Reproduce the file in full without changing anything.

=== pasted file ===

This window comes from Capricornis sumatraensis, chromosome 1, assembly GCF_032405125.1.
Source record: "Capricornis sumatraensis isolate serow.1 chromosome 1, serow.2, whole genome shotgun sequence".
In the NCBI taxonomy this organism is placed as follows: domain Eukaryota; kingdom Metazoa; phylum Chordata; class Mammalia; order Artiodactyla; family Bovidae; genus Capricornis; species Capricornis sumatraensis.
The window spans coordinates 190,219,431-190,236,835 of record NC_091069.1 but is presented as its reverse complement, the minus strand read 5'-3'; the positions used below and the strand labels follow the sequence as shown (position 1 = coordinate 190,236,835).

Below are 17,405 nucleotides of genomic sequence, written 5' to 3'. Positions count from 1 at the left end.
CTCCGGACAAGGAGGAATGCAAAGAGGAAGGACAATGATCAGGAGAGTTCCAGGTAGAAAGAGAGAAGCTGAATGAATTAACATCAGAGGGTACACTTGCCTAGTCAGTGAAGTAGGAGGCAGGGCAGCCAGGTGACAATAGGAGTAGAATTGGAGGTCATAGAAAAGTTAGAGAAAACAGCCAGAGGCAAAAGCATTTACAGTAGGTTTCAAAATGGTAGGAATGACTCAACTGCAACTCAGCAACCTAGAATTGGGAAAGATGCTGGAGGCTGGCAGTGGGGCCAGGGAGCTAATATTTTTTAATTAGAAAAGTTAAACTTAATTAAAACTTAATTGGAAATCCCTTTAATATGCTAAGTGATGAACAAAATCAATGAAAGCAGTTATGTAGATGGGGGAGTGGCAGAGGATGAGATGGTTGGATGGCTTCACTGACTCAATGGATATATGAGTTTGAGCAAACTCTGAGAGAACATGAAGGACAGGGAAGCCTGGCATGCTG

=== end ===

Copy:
This window comes from Capricornis sumatraensis, chromosome 1, assembly GCF_032405125.1.
Source record: "Capricornis sumatraensis isolate serow.1 chromosome 1, serow.2, whole genome shotgun sequence".
In the NCBI taxonomy this organism is placed as follows: domain Eukaryota; kingdom Metazoa; phylum Chordata; class Mammalia; order Artiodactyla; family Bovidae; genus Capricornis; species Capricornis sumatraensis.
The window spans coordinates 190,219,431-190,236,835 of record NC_091069.1 but is presented as its reverse complement, the minus strand read 5'-3'; the positions used below and the strand labels follow the sequence as shown (position 1 = coordinate 190,236,835).

Below are 17,405 nucleotides of genomic sequence, written 5' to 3'. Positions count from 1 at the left end.
CTCCGGACAAGGAGGAATGCAAAGAGGAAGGACAATGATCAGGAGAGTTCCAGGTAGAAAGAGAGAAGCTGAATGAATTAACATCAGAGGGTACACTTGCCTAGTCAGTGAAGTAGGAGGCAGGGCAGCCAGGTGACAATAGGAGTAGAATTGGAGGTCATAGAAAAGTTAGAGAAAACAGCCAGAGGCAAAAGCATTTACAGTAGGTTTCAAAATGGTAGGAATGACTCAACTGCAACTCAGCAACCTAGAATTGGGAAAGATGCTGGAGGCTGGCAGTGGGGCCAGGGAGCTAATATTTTTTAATTAGAAAAGTTAAACTTAATTAAAACTTAATTGGAAATCCCTTTAATATGCTAAGTGATGAACAAAATCAATGAAAGCAGTTATGTAGATGGGGGAGTGGCAGAGGATGAGATGGTTGGATGGCTTCACTGACTCAATGGATATATGAGTTTGAGCAAACTCTGAGAGAACATGAAGGACAGGGAAGCCTGGCATGCTG